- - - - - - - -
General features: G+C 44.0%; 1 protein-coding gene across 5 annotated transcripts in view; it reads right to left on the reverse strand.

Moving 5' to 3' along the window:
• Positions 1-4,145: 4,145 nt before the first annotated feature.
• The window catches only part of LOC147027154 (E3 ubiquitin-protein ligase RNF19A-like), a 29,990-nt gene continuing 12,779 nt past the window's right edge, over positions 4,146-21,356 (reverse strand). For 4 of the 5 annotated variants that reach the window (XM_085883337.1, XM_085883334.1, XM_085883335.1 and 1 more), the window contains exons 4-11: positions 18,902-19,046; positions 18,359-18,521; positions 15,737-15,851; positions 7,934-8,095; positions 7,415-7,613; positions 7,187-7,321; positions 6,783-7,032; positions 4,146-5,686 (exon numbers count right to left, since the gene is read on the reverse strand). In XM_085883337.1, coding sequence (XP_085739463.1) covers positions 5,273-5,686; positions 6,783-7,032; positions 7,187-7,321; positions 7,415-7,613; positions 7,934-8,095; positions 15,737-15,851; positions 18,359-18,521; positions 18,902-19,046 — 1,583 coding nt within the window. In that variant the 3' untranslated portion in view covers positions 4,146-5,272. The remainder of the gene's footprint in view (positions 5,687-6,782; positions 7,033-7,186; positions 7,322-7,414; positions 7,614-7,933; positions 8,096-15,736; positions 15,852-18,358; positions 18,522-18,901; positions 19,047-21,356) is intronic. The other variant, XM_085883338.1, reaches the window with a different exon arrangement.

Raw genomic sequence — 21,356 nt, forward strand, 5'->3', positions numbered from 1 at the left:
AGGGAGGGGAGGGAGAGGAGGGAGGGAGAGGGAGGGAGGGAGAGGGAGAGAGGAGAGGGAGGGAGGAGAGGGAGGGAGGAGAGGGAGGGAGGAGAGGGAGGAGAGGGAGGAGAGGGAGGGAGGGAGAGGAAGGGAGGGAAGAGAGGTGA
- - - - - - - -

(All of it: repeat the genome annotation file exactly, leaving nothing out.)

General features: G+C 44.0%; 1 protein-coding gene across 5 annotated transcripts in view; it reads right to left on the reverse strand.

Moving 5' to 3' along the window:
• Positions 1-4,145: 4,145 nt before the first annotated feature.
• The window catches only part of LOC147027154 (E3 ubiquitin-protein ligase RNF19A-like), a 29,990-nt gene continuing 12,779 nt past the window's right edge, over positions 4,146-21,356 (reverse strand). For 4 of the 5 annotated variants that reach the window (XM_085883337.1, XM_085883334.1, XM_085883335.1 and 1 more), the window contains exons 4-11: positions 18,902-19,046; positions 18,359-18,521; positions 15,737-15,851; positions 7,934-8,095; positions 7,415-7,613; positions 7,187-7,321; positions 6,783-7,032; positions 4,146-5,686 (exon numbers count right to left, since the gene is read on the reverse strand). In XM_085883337.1, coding sequence (XP_085739463.1) covers positions 5,273-5,686; positions 6,783-7,032; positions 7,187-7,321; positions 7,415-7,613; positions 7,934-8,095; positions 15,737-15,851; positions 18,359-18,521; positions 18,902-19,046 — 1,583 coding nt within the window. In that variant the 3' untranslated portion in view covers positions 4,146-5,272. The remainder of the gene's footprint in view (positions 5,687-6,782; positions 7,033-7,186; positions 7,322-7,414; positions 7,614-7,933; positions 8,096-15,736; positions 15,852-18,358; positions 18,522-18,901; positions 19,047-21,356) is intronic. The other variant, XM_085883338.1, reaches the window with a different exon arrangement.

Raw genomic sequence — 21,356 nt, forward strand, 5'->3', positions numbered from 1 at the left:
AGGGAGGGGAGGGAGAGGAGGGAGGGAGAGGGAGGGAGGGAGAGGGAGAGAGGAGAGGGAGGGAGGAGAGGGAGGGAGGAGAGGGAGGGAGGAGAGGGAGGAGAGGGAGGAGAGGGAGGGAGGGAGAGGAAGGGAGGGAAGAGAGGTGA